Boston PI Spenser investigates the perfect murder in this New York Times bestselling mystery in Robert B. Parker’s acclaimed series.
She was a model wife and mother, bludgeoned with a hammer on the streets of Beacon Hill. Spenser's searching for a motive and a murderer—and finding more secrets than meet the eye...
“Among the best Spensers...Parker's at the top of his game!”—Boston Globe
Spenser fans will delight in the Boston PI's latest adventure, after Pastime and Double Deuce , as Parker, restraining a penchant for arch characterization, returns his attention to plotting. Spenser is hired by Boston Brahmin Loudon Tripp to find the murderer of his conventionally impeccable wife, Olivia Nelson, whom the police consider a victim of random urban violence. After consulting with the police detective assigned to the case, a gay man whose lover is dying of AIDS, Spenser travels to Olivia's hometown in South Carolina, where his questions land him in jail, uncharged, and at the mercy of some Northern thugs. Rescued at the last minute by Boston police Lt. Quirk, the burly detective soon finds himself taken into the confidence of a sleazy but powerful Massachusetts senator. The case builds on a nicely woven mix of false identity, self-delusion and, unexpectedly, the powerful attachment of two old Southern gentlemen, one black and one white. Spenser's lover, the elegant psychiatrist Susan, and his pal Hawk stay pretty much in the background as the tough-but-sensitive PI hews mainly to the mystery at hand. Mystery Guild Main selection, Literary Guild and Doubleday Book Club alternates.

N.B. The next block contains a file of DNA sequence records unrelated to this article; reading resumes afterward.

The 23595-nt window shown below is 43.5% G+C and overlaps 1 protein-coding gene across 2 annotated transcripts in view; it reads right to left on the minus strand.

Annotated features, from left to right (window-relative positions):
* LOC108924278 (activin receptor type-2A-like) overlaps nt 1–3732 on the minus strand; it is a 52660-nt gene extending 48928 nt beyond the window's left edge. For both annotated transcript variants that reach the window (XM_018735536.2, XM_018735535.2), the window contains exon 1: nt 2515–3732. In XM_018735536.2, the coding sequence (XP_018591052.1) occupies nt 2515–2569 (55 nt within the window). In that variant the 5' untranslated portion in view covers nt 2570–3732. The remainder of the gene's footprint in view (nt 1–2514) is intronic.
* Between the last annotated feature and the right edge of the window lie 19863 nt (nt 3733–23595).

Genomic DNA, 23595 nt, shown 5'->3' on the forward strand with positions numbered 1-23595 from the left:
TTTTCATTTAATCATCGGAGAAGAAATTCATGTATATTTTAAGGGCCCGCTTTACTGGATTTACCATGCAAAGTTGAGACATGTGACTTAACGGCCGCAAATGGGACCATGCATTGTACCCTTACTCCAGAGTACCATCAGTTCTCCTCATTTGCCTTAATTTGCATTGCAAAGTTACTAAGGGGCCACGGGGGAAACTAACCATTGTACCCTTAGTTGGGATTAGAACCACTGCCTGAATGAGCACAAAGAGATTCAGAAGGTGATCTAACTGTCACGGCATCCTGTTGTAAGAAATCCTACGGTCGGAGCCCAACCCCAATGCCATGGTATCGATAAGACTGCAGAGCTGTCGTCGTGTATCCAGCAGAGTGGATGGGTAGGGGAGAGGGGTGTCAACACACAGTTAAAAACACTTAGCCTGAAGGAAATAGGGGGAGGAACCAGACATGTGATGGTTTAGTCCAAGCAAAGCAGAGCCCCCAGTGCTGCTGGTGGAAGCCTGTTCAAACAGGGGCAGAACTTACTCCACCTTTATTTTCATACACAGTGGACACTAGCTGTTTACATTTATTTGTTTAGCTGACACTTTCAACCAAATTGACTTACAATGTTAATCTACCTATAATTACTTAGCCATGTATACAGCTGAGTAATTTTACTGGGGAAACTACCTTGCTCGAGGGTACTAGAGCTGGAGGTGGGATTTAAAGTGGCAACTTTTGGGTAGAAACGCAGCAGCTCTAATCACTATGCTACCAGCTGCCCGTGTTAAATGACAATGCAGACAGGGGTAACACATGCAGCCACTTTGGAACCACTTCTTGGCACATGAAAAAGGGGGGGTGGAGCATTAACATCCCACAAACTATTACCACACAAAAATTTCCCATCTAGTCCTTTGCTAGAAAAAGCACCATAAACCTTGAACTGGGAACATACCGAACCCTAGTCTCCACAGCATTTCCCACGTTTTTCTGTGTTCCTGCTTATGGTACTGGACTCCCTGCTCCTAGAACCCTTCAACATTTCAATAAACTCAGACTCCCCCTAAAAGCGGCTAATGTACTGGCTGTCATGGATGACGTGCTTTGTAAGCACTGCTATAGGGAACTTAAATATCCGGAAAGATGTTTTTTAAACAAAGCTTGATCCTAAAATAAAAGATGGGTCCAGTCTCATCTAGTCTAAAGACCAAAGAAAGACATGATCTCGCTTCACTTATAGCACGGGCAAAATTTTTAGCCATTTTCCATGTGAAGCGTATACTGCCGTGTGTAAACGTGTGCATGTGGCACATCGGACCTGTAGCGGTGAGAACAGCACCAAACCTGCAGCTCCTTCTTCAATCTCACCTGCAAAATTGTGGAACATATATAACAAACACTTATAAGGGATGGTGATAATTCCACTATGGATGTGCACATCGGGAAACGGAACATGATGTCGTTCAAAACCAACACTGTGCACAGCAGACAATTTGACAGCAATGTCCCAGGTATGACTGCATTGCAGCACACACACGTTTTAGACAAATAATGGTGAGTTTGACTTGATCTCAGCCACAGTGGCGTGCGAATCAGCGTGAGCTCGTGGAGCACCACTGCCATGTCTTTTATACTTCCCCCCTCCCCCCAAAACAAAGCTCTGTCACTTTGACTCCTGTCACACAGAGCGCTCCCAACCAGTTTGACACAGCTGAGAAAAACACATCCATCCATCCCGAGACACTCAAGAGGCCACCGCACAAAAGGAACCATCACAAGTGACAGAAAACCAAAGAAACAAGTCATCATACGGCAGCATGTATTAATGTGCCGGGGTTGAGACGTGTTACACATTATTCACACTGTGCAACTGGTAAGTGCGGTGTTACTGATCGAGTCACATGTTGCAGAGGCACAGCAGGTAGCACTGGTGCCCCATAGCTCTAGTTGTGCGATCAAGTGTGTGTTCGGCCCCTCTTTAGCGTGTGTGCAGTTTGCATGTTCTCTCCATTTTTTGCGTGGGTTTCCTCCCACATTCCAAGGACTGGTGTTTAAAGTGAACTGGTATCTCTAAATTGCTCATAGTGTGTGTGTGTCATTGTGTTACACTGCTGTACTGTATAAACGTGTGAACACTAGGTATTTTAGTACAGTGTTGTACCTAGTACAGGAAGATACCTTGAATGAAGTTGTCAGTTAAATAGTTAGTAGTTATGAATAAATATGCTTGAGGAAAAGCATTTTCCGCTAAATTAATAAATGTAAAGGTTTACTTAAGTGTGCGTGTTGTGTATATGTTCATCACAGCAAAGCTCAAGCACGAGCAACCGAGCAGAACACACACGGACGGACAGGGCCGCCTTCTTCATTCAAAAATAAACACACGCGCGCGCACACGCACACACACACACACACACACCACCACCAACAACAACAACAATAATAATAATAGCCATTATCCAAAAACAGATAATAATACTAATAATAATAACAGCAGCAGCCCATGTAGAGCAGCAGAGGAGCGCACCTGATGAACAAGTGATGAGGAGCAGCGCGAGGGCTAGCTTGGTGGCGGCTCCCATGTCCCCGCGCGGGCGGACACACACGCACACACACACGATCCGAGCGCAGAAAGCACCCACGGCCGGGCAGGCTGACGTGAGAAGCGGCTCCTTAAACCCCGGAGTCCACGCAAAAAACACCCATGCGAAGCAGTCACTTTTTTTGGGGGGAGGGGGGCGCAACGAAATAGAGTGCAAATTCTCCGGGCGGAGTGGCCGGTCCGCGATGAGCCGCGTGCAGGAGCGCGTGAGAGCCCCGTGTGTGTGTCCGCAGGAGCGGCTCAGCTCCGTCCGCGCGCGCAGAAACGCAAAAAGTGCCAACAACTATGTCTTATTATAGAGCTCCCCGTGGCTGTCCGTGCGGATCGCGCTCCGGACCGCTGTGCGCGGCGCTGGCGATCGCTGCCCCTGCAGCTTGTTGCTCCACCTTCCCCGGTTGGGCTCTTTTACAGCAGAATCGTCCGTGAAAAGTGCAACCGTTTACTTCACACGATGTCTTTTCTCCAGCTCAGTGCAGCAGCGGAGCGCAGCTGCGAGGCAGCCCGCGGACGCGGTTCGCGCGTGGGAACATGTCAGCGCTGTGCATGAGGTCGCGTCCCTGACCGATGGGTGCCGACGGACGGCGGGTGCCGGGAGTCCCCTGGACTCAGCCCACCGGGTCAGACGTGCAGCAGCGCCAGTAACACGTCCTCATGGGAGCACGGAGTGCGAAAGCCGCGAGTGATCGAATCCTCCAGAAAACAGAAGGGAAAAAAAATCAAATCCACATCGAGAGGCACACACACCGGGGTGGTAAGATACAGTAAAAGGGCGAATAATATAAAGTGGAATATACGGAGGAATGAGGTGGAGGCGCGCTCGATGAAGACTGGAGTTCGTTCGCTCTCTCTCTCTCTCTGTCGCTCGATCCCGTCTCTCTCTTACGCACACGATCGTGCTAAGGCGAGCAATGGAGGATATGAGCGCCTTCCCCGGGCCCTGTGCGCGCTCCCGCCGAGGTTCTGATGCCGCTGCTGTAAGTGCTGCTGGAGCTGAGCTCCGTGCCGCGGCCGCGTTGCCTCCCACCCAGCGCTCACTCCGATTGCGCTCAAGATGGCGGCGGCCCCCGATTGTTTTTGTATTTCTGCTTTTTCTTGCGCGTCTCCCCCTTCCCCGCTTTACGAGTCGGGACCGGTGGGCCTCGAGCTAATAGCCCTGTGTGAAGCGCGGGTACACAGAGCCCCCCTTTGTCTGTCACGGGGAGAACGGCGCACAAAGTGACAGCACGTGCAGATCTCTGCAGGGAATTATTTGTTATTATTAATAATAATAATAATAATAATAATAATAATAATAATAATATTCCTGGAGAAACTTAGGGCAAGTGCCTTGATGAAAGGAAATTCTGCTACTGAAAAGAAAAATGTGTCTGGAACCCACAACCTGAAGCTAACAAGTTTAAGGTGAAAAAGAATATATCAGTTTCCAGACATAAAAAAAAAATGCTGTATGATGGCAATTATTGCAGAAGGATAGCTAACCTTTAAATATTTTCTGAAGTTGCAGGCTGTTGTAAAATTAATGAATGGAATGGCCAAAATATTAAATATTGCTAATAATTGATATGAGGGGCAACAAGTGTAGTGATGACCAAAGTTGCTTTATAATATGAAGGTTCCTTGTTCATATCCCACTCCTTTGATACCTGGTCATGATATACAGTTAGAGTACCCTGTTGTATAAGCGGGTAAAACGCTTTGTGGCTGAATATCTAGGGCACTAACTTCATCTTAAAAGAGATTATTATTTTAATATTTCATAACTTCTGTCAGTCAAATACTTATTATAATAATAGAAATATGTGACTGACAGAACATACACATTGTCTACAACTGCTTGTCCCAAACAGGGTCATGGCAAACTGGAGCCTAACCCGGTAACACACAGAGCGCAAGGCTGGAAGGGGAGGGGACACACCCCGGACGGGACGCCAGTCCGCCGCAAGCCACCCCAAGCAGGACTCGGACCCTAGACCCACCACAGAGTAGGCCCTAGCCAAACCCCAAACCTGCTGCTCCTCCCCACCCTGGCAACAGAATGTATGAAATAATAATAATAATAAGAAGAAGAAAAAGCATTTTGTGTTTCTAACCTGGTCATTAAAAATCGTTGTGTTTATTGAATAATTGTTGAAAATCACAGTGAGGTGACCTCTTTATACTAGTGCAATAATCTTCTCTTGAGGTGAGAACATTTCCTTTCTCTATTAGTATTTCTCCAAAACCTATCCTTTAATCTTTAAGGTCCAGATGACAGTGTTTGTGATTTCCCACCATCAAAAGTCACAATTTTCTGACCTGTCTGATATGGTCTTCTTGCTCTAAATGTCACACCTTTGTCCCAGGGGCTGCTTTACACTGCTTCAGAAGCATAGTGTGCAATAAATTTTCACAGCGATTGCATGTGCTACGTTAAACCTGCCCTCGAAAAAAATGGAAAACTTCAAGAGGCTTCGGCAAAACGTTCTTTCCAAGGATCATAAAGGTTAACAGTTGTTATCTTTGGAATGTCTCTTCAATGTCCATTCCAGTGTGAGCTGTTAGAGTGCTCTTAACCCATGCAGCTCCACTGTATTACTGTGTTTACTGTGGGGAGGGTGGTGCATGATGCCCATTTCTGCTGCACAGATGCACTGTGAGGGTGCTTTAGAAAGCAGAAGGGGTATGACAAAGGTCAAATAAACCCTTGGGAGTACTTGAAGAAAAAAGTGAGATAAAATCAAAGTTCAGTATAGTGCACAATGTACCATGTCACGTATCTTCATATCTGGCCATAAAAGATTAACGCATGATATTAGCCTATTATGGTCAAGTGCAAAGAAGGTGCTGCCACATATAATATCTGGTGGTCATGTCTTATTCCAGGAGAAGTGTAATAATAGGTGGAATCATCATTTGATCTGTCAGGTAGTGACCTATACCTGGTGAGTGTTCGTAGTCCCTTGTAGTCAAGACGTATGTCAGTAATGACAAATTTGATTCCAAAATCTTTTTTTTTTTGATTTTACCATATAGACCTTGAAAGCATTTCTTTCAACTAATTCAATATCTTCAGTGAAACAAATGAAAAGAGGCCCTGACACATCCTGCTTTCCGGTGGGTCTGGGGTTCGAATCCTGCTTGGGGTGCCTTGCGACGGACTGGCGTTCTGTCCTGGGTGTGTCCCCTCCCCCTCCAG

Good Spenser read, as usual, but a little complicated story line. He gets involved in a very detailed and complex situation, and works hard to make it end right.
I love Robert B. Parker’s style of writing. Spencer is such a complex character. From the way he describes the clothing of the men he encounters with the eye of a fashionista to his skills in the kitchen he is such fun.
I love his quick wit. I find myself smiling in appreciation of his spot on barbs.
Need to get to the end of the book to completely understand the whodunnit.
Parker is an expert at giving his characters many layers and enticing the reader to discover each one.